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Big banks angling for easier rules on money laundering

Big banks are acting fast to change money-laundering rules that have been a pain since the the U.S. government began leaning heavily on the banking sector to stop the financing of terrorism and other crime after the September, 11th attacks.

Reuters reports that the Clearing House, a trade group representing big banks, plans to release a proposal as early as today to no longer require banks to flag all suspicious transactions, and instead require them to investigate specific customers at the behest of law enforcement.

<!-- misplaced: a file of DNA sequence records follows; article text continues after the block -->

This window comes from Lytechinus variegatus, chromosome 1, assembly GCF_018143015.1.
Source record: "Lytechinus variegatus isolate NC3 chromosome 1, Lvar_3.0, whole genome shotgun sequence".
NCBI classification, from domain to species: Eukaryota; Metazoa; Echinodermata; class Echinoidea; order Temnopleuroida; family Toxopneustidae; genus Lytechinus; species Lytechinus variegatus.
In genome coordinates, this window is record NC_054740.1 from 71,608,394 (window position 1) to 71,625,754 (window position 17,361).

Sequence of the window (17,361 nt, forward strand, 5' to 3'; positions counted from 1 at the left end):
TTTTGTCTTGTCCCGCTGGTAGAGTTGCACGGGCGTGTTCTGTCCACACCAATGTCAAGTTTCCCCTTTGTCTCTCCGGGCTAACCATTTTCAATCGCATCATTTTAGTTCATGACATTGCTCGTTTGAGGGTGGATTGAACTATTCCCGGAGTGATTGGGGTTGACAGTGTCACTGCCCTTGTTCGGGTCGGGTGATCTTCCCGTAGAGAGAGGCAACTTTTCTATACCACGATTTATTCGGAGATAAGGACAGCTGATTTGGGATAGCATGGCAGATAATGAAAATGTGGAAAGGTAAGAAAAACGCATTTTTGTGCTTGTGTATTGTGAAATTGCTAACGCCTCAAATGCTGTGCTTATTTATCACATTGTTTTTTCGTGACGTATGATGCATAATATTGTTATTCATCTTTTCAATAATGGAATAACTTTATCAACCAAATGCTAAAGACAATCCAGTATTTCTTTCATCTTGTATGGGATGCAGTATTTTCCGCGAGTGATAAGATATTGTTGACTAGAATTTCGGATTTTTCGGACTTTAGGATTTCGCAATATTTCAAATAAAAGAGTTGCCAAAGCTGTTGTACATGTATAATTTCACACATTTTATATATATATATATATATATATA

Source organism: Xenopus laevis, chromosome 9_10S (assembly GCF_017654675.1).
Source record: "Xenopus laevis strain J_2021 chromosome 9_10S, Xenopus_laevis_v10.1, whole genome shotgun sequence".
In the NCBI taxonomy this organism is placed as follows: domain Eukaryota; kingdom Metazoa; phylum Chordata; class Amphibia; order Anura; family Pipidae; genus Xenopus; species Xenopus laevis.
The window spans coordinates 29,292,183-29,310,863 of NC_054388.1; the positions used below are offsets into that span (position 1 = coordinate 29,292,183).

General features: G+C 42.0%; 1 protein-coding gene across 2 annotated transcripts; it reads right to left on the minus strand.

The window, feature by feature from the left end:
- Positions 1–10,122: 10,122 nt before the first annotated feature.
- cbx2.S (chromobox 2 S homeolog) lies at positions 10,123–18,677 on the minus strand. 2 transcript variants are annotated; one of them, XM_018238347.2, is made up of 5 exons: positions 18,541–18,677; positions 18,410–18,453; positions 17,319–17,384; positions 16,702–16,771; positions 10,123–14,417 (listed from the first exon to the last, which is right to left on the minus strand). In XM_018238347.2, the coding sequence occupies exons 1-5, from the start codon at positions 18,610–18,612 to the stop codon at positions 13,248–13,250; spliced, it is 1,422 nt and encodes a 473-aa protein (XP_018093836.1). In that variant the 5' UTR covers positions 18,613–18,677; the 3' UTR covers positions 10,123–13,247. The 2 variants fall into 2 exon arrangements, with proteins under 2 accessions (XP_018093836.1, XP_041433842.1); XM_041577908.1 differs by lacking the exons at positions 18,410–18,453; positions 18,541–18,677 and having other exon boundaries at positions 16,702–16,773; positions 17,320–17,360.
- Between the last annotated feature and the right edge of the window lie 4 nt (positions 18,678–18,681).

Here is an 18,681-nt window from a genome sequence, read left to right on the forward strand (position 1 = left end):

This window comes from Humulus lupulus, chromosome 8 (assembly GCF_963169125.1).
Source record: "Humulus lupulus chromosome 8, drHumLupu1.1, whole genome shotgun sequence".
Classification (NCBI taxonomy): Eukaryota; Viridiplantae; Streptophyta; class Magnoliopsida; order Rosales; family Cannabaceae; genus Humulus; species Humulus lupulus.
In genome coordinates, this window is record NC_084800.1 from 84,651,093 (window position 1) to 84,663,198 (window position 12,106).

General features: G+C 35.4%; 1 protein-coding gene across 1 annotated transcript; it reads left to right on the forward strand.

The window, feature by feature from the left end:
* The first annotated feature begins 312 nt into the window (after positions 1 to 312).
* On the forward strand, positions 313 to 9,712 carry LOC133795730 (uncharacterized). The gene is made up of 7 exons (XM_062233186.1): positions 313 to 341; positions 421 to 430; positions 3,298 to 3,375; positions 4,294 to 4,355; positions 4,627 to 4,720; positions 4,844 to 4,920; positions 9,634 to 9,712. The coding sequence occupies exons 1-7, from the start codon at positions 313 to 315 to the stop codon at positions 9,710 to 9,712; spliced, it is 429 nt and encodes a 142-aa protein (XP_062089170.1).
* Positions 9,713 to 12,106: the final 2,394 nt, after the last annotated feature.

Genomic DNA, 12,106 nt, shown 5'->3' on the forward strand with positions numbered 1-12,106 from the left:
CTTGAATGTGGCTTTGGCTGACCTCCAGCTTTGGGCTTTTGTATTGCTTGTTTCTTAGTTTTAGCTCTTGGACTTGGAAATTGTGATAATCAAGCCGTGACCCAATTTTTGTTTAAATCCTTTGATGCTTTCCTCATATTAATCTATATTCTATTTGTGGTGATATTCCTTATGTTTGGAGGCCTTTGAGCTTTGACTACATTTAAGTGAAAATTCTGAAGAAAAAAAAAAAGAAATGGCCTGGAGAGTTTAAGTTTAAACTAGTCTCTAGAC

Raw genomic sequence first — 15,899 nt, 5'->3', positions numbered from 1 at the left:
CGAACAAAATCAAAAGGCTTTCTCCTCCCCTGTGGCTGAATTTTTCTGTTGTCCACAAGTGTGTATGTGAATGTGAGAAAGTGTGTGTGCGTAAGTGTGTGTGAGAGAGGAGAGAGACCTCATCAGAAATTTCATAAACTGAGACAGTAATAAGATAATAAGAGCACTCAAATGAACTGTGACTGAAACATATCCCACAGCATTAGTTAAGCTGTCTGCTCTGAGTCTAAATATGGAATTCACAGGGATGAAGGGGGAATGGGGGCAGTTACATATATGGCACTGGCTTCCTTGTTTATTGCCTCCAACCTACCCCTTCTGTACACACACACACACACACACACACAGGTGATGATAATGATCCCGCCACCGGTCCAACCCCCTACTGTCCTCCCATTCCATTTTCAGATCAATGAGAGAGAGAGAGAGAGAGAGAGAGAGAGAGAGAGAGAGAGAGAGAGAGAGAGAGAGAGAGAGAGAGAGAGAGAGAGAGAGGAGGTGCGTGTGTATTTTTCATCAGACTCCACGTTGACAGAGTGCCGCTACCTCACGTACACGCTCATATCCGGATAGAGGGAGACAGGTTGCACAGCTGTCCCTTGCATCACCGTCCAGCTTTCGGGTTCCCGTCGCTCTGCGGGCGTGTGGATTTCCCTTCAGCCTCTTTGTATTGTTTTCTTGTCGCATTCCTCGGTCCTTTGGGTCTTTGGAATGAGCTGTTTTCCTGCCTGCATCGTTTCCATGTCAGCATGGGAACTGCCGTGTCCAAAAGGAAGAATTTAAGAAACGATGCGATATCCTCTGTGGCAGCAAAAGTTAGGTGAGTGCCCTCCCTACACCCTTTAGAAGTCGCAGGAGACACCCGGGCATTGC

Why it matters: Some of the biggest fines charged to banks in recent years have been for money laundering infractions related to terrorism or drug trafficking rather than financial-crisis misdeeds. Republican national security hawks may not warm to this sort of deregulation.

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